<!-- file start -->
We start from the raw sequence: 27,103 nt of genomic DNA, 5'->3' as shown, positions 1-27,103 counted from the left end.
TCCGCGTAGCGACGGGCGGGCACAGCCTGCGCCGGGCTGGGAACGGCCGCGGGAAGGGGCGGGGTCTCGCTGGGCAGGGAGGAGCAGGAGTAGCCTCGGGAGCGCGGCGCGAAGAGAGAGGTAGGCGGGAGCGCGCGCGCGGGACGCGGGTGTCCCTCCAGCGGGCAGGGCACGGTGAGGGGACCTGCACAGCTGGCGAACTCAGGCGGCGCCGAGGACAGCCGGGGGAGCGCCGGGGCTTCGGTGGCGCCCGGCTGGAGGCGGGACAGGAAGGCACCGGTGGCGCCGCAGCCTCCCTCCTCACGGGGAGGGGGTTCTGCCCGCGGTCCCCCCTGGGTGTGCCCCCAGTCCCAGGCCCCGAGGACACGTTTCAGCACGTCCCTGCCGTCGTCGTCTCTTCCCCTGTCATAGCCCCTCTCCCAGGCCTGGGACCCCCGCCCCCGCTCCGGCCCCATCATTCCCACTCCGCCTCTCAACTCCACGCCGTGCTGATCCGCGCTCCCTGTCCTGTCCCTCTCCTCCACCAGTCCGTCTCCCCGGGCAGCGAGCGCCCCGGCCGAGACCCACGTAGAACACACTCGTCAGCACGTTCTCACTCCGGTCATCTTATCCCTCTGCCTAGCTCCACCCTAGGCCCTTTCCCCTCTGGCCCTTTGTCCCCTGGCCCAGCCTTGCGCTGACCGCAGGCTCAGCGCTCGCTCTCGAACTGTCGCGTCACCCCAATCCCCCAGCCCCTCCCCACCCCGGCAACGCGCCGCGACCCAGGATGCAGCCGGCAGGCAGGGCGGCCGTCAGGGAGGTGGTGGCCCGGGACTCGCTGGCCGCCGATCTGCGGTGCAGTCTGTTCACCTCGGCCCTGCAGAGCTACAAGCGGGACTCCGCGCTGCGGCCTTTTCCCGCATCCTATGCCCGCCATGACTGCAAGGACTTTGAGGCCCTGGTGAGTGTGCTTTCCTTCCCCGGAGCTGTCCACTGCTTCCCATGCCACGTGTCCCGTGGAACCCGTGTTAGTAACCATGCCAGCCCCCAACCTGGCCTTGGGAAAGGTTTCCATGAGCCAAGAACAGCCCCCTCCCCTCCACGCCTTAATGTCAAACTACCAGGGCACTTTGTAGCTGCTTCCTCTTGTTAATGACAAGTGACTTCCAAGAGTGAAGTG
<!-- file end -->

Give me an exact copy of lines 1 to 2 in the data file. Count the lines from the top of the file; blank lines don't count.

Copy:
We start from the raw sequence: 27,103 nt of genomic DNA, 5'->3' as shown, positions 1-27,103 counted from the left end.
TCCGCGTAGCGACGGGCGGGCACAGCCTGCGCCGGGCTGGGAACGGCCGCGGGAAGGGGCGGGGTCTCGCTGGGCAGGGAGGAGCAGGAGTAGCCTCGGGAGCGCGGCGCGAAGAGAGAGGTAGGCGGGAGCGCGCGCGCGGGACGCGGGTGTCCCTCCAGCGGGCAGGGCACGGTGAGGGGACCTGCACAGCTGGCGAACTCAGGCGGCGCCGAGGACAGCCGGGGGAGCGCCGGGGCTTCGGTGGCGCCCGGCTGGAGGCGGGACAGGAAGGCACCGGTGGCGCCGCAGCCTCCCTCCTCACGGGGAGGGGGTTCTGCCCGCGGTCCCCCCTGGGTGTGCCCCCAGTCCCAGGCCCCGAGGACACGTTTCAGCACGTCCCTGCCGTCGTCGTCTCTTCCCCTGTCATAGCCCCTCTCCCAGGCCTGGGACCCCCGCCCCCGCTCCGGCCCCATCATTCCCACTCCGCCTCTCAACTCCACGCCGTGCTGATCCGCGCTCCCTGTCCTGTCCCTCTCCTCCACCAGTCCGTCTCCCCGGGCAGCGAGCGCCCCGGCCGAGACCCACGTAGAACACACTCGTCAGCACGTTCTCACTCCGGTCATCTTATCCCTCTGCCTAGCTCCACCCTAGGCCCTTTCCCCTCTGGCCCTTTGTCCCCTGGCCCAGCCTTGCGCTGACCGCAGGCTCAGCGCTCGCTCTCGAACTGTCGCGTCACCCCAATCCCCCAGCCCCTCCCCACCCCGGCAACGCGCCGCGACCCAGGATGCAGCCGGCAGGCAGGGCGGCCGTCAGGGAGGTGGTGGCCCGGGACTCGCTGGCCGCCGATCTGCGGTGCAGTCTGTTCACCTCGGCCCTGCAGAGCTACAAGCGGGACTCCGCGCTGCGGCCTTTTCCCGCATCCTATGCCCGCCATGACTGCAAGGACTTTGAGGCCCTGGTGAGTGTGCTTTCCTTCCCCGGAGCTGTCCACTGCTTCCCATGCCACGTGTCCCGTGGAACCCGTGTTAGTAACCATGCCAGCCCCCAACCTGGCCTTGGGAAAGGTTTCCATGAGCCAAGAACAGCCCCCTCCCCTCCACGCCTTAATGTCAAACTACCAGGGCACTTTGTAGCTGCTTCCTCTTGTTAATGACAAGTGACTTCCAAGAGTGAAGTG